A sprinters stage that is not really for sprinters, writes Jack Houghton, who expects it will be the more versatile puncheurs who will take the honours...
"Whenever punch is required, Peter Sagan (6.005/1) will make the shortlist, and he will be especially suited by the ambiguities of the final kilometres here..."
What's the stage like?
At 190km, with three, small, categorised climbs, this is a stage that is hard to classify. On paper it looks like one for the sprinters, but with plenty of other lumps and bumps outside of those categorised climbs, including two in the last 15km, the out-and-out speedsters might not be close enough to contest the slightly descending sprint to the line.
The most interesting point in the stage may well come on a short hill in the town of Occhetti, around 5km from the finish. Short it may be, but with gradients of around 12%, the punchier riders in the peloton could easily leave the sprint teams languishing and unable to recover. Helping any late breakaway effort will be several sharp turns inside the last 3km, breaking the rhythm of any pursuing pack.
Who are the favourites?
Whenever punch is required, Peter Sagan (6.005/1) will make the shortlist, and he will be especially suited by the ambiguities of the final kilometres here. He's been on good form in this Giro so far, acquitting himself well in the time trial and being close in the intermediate and final sprints on Stage 2. His disadvantage, as always, will be his marked status: the days when Sagan could catch the peloton by surprise are a decade past.
Winner of Stage 2 - nudging out Giacomo Nizzolo, our 20.0019/1 recommendation - Tim Merlier (8.007/1) looks to be the sprinter in form, and his run in the one-day classics earlier in the year suggest that a few steep ramps near the finish will hold few fears for him.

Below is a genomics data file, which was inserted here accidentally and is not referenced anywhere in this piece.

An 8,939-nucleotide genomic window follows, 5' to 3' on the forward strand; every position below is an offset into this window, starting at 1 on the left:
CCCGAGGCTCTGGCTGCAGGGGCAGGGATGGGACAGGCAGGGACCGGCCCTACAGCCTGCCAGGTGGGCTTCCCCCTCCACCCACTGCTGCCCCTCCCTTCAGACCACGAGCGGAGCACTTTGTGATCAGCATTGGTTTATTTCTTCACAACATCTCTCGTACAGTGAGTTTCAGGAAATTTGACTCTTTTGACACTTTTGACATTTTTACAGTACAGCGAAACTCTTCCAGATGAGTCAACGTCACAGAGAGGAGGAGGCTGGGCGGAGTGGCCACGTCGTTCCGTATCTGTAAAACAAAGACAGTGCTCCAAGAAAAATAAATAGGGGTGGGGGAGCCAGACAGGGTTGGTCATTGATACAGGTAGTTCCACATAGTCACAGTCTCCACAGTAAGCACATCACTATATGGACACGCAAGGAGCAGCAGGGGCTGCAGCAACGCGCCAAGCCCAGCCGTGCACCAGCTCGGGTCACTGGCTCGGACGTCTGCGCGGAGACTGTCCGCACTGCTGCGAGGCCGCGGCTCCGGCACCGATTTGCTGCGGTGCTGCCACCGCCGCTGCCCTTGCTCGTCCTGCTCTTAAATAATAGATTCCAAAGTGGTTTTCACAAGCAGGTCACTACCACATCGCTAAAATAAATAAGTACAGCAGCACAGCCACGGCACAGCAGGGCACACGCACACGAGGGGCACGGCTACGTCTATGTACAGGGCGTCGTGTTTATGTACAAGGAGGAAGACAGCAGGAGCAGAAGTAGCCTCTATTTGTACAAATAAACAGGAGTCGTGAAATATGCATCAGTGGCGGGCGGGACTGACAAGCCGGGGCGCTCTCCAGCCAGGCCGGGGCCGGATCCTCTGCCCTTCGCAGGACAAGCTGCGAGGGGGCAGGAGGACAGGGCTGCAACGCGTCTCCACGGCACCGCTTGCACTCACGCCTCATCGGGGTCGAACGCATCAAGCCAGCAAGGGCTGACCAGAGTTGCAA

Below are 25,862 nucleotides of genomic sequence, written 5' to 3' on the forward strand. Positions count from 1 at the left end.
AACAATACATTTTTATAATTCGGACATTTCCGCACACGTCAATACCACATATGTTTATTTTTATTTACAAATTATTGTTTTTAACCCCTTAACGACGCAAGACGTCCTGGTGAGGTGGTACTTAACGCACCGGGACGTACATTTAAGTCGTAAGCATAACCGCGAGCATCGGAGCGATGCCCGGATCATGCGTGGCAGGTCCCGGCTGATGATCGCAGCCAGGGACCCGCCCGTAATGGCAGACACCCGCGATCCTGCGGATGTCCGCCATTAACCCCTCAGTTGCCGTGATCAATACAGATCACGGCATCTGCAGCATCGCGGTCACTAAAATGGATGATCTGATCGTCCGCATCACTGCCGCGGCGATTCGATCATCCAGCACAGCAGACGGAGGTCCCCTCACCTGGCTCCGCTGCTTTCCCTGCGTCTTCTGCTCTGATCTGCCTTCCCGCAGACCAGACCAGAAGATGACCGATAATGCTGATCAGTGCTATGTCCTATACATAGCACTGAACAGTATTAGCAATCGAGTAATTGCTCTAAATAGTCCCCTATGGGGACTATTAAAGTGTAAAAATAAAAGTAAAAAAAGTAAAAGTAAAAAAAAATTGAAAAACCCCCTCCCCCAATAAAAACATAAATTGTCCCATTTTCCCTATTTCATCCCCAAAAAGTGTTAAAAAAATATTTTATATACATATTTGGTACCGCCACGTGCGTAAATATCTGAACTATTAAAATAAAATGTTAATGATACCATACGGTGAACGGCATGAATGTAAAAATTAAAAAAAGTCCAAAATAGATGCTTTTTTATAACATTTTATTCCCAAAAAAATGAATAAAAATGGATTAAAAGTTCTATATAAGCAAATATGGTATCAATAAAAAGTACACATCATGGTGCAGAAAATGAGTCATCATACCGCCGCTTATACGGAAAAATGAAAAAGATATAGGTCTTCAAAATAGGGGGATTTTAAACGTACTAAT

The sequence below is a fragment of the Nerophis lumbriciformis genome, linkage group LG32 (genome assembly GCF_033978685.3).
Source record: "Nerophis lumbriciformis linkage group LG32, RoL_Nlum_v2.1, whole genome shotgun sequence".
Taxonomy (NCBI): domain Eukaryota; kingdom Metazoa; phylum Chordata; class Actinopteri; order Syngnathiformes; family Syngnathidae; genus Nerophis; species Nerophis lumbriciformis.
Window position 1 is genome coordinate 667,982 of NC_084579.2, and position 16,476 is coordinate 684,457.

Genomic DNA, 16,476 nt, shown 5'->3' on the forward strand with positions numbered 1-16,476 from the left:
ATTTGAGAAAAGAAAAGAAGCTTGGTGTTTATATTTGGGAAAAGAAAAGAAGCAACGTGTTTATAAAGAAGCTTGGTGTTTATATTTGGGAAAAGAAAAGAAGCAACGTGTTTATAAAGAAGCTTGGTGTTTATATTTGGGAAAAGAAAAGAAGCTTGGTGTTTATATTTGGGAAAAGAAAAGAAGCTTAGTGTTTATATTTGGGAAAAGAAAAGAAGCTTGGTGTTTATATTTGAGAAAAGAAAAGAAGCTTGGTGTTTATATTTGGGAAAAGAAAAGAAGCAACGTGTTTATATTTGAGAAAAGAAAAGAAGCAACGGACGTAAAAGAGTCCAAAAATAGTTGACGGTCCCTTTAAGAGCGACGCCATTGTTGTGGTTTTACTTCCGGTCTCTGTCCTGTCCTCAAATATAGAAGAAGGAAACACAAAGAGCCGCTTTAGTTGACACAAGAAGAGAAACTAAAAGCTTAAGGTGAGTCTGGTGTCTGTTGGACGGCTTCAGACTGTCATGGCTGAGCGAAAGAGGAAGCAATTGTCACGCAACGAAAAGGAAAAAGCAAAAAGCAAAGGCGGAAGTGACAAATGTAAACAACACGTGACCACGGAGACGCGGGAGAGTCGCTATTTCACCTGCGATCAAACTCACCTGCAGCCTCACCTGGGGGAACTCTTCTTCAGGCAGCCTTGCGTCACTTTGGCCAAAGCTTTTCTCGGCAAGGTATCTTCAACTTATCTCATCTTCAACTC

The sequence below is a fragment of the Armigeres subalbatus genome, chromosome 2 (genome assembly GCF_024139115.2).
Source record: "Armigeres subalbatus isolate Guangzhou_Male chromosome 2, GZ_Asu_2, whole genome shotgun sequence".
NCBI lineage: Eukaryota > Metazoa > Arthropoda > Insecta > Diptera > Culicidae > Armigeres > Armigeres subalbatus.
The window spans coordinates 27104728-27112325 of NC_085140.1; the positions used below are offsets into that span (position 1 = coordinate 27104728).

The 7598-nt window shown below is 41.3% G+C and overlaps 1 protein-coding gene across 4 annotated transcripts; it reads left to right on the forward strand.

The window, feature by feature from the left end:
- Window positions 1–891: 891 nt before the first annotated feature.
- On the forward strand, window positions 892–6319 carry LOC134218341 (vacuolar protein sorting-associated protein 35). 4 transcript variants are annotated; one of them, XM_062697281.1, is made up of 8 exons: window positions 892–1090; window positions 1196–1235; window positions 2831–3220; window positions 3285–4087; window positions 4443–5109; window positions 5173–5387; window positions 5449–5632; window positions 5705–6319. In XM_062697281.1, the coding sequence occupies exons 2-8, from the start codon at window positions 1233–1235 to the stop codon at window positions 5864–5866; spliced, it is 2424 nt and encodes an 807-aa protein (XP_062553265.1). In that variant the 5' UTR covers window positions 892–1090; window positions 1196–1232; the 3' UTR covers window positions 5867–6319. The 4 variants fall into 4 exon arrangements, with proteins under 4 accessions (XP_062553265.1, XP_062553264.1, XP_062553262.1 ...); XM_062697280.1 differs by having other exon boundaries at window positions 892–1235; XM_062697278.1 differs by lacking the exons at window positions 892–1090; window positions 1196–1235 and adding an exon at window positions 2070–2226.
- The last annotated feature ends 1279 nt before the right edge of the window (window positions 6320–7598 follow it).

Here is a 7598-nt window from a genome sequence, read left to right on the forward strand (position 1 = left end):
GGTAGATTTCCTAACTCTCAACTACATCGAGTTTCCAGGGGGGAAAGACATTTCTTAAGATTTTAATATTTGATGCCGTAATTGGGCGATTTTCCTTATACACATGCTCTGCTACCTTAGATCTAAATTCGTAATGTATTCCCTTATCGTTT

The early markets have Caleb Ewan (9.008/1) and Giacomo Nizzolo (15.0014/1) prominent, but I would want bigger odds to find out if they will have the versatility to cope with this unusual parcours.
Who are the most likely outsiders?
Diego Ulissi (30.0029/1) won two stages at last year's Giro, including Stage 13, which is similar to the test the riders face here. He has got off to a slow start this season, but began to show form in the Tour de Romandie where he finished close to Sagan on a couple of stages. Given the odds, and the likelihood that he will have tried to peak for his home race, he looks an attractive prospect at big odds.
If looking for a punt at really big odds, then David Dekker (40.0039/1) and Matej Mohoric (50.0049/1) might cause a surprise. Dekker turned some heads when winning the points competition at the UAE Tour, finishing second on two stages, and looks in decent form at the Giro, whilst Mohoric has previously won stages at the Vuelta and Giro and was close up earlier this season on Stage 7 of the Volta Ciclista a Catalunya.
What effect will it have on the overall markets?
It will be another day for the General Classification contenders to avoid trouble, rather than being called on for any Pink Jersey heroics, although given there are five hills of note in the second half of the stage, it would be no surprise if one of them finds trouble and loses some time.
In the Mountains Classification, expect Vincenzo Albanese to try and to be in the breakaway, to bring more attention to his sponsors, and expect Sagan to be high up for the intermediate sprints as he tries to win the Points Classification that he missed out on last year.
*Odds correct at the time of writing
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